Showing posts from November, 2019

Being tone deaf is not a choice, it's a disability

The main purpose of this blog post is to introduce people to an excellent piece of amusia research titled: Effects of vocal training in a musicophile with congenital amusia . If you want to dive right into it, here is a link to  the article as a PDF file . If you want a little more context, please read the following. The Scenarios of Johnny and Barry Many people may be familiar with this scenario: Johnny is having trouble learning to read. His teachers say he must try harder, but however hard Johnny tries, he still has trouble reading. Rumors spread that Johnny is lazy, or stupid, or both.  Then someone realizes Johnny has Congenital Word Blindness, better known as dyslexia, which these days is a widely-acknowledged learning disorder. In many progressive communities that diagnosis opens the door to sympathy, understanding, and resources developed to help Johnny deal with his disability (in the UK, dyslexia is classed as a disability under the Equality Act of 2010). Here's anothe

Tone Deaf Genetics

The shaming of amusiacs for being weak-willed individuals who can't sing in tune because they don't try hard enough is - I am sad to say - still a thing. Yet there is plenty of evidence that the condition has a genetic component. Consider this article out of the Department of Genetics at Stanford School of Medicine: "With some number crunching the researchers concluded that between 71 and 80% of tone deafness can be explained by genetics"  Understanding Genetics Tone Deaf Genetics . It was 60 years ago this month that my primary school teacher called me out in class and told me - and the rest of the class - that I had a 'tin ear.' She then ordered me to 'pretend to sing' when our class went on stage to sing carols during the school Christmas concert. The year after that I was told to not only mouth the words to the carols. but also pretend to play my recorder (a traditional English flute that I could never learn to play). Growing up in England, I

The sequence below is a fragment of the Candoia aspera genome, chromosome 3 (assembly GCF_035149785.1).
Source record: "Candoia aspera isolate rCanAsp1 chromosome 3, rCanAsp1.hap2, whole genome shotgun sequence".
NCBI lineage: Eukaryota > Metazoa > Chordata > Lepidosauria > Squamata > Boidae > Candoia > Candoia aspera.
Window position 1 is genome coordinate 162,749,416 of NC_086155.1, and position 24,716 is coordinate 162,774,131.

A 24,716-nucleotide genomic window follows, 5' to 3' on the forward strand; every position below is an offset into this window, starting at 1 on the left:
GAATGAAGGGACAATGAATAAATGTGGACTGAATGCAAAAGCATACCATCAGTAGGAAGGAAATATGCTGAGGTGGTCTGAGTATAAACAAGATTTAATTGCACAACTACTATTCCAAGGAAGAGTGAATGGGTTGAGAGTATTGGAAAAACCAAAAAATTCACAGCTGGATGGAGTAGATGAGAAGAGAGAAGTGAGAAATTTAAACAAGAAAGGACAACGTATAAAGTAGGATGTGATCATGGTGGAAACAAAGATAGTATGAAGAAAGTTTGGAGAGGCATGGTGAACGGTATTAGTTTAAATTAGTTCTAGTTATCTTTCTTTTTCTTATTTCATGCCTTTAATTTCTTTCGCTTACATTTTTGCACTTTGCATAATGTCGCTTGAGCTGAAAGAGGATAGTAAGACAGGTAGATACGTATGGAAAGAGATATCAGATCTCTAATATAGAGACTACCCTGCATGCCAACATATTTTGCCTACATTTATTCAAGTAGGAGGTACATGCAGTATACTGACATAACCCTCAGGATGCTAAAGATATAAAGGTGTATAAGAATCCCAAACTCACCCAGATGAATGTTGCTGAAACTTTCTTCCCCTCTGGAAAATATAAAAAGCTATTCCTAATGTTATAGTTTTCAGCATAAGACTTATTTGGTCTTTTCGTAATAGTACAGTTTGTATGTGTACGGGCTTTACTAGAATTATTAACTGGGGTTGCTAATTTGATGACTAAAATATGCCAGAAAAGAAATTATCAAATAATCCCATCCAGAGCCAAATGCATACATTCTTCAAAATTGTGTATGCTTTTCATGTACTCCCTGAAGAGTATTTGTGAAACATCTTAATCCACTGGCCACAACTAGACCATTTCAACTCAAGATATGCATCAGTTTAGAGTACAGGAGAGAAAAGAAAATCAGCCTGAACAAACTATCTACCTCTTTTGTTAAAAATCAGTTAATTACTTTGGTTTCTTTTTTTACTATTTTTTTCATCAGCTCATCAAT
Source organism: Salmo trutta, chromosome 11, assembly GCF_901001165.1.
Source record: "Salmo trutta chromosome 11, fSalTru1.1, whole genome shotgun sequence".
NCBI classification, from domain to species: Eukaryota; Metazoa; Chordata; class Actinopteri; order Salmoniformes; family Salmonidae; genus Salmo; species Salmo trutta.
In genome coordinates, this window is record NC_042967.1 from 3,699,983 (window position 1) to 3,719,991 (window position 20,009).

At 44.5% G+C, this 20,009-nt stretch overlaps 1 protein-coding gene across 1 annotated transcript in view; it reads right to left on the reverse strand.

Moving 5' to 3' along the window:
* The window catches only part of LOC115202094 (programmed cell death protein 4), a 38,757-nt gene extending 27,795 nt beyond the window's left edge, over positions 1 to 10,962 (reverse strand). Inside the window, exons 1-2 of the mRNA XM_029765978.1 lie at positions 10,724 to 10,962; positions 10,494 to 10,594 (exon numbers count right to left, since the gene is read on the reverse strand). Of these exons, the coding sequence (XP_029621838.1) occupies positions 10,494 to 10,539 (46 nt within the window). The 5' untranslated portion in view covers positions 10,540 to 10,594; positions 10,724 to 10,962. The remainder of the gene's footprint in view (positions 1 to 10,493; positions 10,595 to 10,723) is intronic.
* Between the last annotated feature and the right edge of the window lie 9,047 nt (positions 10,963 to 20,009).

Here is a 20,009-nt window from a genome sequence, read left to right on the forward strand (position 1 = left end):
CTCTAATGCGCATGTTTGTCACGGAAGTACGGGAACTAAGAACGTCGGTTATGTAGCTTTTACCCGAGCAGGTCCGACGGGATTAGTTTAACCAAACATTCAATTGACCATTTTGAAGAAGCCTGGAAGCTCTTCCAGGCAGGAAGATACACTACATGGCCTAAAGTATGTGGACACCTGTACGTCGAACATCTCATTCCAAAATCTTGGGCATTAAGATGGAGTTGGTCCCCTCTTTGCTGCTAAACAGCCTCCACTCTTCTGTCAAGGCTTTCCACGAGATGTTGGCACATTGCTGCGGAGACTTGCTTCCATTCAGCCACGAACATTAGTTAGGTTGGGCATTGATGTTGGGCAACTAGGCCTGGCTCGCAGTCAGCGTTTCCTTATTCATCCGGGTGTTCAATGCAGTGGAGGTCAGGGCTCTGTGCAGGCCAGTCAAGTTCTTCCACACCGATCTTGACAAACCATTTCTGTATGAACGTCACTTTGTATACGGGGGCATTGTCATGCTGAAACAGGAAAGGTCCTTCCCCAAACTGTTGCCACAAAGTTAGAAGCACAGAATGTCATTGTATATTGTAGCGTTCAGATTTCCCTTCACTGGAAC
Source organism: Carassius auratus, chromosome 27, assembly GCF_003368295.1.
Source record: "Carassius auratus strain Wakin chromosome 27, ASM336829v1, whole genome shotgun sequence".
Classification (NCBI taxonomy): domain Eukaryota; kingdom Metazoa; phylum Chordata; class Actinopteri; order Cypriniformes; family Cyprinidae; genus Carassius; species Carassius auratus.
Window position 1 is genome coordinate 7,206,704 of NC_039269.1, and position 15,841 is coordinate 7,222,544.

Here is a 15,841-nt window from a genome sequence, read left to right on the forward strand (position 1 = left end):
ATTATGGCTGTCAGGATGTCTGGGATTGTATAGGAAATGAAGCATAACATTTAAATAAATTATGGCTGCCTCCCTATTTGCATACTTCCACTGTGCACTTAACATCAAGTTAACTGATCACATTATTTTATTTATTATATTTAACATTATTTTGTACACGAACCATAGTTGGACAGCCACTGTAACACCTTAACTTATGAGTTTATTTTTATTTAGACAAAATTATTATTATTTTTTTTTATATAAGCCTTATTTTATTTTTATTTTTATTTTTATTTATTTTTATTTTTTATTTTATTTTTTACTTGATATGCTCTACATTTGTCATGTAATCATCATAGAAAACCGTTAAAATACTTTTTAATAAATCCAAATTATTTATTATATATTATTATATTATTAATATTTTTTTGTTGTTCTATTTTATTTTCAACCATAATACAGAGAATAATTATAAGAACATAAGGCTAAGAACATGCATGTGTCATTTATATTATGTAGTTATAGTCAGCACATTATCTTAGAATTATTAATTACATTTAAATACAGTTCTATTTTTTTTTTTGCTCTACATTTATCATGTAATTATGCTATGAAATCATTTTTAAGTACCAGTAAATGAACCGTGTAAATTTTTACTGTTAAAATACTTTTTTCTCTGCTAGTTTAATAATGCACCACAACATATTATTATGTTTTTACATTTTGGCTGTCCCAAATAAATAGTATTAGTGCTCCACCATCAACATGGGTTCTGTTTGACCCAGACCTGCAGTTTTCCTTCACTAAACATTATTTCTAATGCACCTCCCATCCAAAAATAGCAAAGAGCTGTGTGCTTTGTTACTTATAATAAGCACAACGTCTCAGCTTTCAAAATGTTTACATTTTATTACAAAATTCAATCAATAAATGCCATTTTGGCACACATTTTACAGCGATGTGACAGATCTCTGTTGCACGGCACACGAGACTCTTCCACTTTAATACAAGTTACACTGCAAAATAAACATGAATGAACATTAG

Knowing you have congenital amusia makes a difference

Finding out that I had amusia made a big difference to my life and I talk about some aspects of this in an article here . The point of the article is that I am thankful to know that my inability to carry a tune or learn a musical instrument is not due to laziness, sloth, or weakness of character. Those are qualities that are routinely ascribed to people with amusia. Here's some more of what I said: I’m sure I could write a whole chapter about how much it hurt to suffer those accusations, the self-recrimination and doubt that it induced. I know I could have done without the castigation of teachers who were sure I could learn to play the recorder – a rite of passage in English schools of the 1950s and 60s – if only I would apply myself. Then there’s the chapter on how frustrating it was to grow up in the sixties with a strong poetic streak but no ability to voice the songs I composed, not to mention fruitless hours failing to learn guitar. Sure, I could pose for the album cover,

Congenital amusia | Brain | Oxford Academic

Congenital amusia | Brain | Oxford Academic : In this 2002 study, "a research effort has been made to document in detail the behavioural manifestations of congenital amusia."

Difficulties with Pitch Discrimination Influences Pitch Memory Performance: Evidence from Congenital Amusia

Difficulties with Pitch Discrimination Influences Pitch Memory Performance: Evidence from Congenital Amusia : "This study examined whether or not the difficulty of pitch discrimination influences pitch retention by testing individuals with congenital amusia."